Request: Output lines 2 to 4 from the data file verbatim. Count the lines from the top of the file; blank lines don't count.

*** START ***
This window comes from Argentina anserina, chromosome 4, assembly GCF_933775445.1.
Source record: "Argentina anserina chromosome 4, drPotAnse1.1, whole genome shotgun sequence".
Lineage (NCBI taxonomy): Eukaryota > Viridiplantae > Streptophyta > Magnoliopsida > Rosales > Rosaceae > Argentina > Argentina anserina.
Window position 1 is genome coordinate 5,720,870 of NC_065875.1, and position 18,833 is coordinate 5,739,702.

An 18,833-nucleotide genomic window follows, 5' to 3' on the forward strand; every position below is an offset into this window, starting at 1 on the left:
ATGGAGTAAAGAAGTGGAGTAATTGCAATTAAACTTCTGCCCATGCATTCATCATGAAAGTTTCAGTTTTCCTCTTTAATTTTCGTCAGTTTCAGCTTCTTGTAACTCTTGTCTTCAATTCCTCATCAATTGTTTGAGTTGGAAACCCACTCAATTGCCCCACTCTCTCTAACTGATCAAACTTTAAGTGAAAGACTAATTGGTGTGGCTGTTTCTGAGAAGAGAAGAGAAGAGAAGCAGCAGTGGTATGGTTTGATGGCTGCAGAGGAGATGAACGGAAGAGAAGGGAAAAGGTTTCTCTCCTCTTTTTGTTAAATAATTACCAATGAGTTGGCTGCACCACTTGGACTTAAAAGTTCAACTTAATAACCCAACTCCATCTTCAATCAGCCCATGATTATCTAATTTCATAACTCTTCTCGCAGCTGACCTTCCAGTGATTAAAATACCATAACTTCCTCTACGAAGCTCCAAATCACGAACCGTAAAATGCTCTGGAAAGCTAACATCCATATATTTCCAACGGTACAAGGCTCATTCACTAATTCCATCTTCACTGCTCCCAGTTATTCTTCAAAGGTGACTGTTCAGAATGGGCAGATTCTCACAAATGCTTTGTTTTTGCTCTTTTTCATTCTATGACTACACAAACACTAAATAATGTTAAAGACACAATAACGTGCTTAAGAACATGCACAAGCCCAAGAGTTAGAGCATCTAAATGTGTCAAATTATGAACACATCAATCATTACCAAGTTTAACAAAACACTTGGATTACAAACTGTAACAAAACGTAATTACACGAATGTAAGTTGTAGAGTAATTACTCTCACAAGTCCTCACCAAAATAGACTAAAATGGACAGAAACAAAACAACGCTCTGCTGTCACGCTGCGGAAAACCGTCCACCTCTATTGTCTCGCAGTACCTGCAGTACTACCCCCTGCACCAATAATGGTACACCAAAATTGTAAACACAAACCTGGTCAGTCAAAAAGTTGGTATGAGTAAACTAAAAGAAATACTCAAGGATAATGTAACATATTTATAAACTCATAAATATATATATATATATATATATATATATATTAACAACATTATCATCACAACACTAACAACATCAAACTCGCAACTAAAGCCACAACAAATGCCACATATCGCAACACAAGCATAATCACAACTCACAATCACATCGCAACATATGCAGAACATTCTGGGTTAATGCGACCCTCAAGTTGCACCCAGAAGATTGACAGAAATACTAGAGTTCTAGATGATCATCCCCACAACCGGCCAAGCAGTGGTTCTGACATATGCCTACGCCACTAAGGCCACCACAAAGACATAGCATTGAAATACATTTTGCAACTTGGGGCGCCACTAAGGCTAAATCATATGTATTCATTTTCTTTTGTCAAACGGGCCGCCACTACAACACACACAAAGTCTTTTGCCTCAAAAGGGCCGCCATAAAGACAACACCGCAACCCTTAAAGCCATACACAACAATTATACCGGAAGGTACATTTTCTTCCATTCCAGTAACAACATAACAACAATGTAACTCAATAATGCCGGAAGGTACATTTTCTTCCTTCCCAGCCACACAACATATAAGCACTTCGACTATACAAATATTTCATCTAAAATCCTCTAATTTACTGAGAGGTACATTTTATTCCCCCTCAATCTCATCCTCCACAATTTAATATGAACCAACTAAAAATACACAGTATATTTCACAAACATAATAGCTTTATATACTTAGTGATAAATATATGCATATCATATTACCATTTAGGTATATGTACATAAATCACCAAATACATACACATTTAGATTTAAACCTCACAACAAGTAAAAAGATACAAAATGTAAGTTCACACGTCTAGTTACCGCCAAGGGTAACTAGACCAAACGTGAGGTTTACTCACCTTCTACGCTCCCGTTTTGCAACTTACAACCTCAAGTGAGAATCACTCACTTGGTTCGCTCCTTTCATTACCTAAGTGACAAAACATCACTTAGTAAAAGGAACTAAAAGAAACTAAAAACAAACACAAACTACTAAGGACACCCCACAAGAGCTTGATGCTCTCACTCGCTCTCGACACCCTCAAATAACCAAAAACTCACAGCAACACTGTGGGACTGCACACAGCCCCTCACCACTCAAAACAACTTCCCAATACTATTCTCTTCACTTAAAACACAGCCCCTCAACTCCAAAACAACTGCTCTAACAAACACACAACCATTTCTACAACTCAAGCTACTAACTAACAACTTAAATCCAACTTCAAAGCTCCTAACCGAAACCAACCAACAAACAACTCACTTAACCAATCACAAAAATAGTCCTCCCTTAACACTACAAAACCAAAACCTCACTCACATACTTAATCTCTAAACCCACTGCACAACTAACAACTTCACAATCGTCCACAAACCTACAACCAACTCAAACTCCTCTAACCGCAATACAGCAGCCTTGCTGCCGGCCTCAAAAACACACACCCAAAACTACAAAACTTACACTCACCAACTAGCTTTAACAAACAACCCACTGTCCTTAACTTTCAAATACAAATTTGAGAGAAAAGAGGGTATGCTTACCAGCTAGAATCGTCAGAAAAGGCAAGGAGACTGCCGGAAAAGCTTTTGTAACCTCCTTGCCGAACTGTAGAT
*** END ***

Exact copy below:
Source record: "Argentina anserina chromosome 4, drPotAnse1.1, whole genome shotgun sequence".
Lineage (NCBI taxonomy): Eukaryota > Viridiplantae > Streptophyta > Magnoliopsida > Rosales > Rosaceae > Argentina > Argentina anserina.
Window position 1 is genome coordinate 5,720,870 of NC_065875.1, and position 18,833 is coordinate 5,739,702.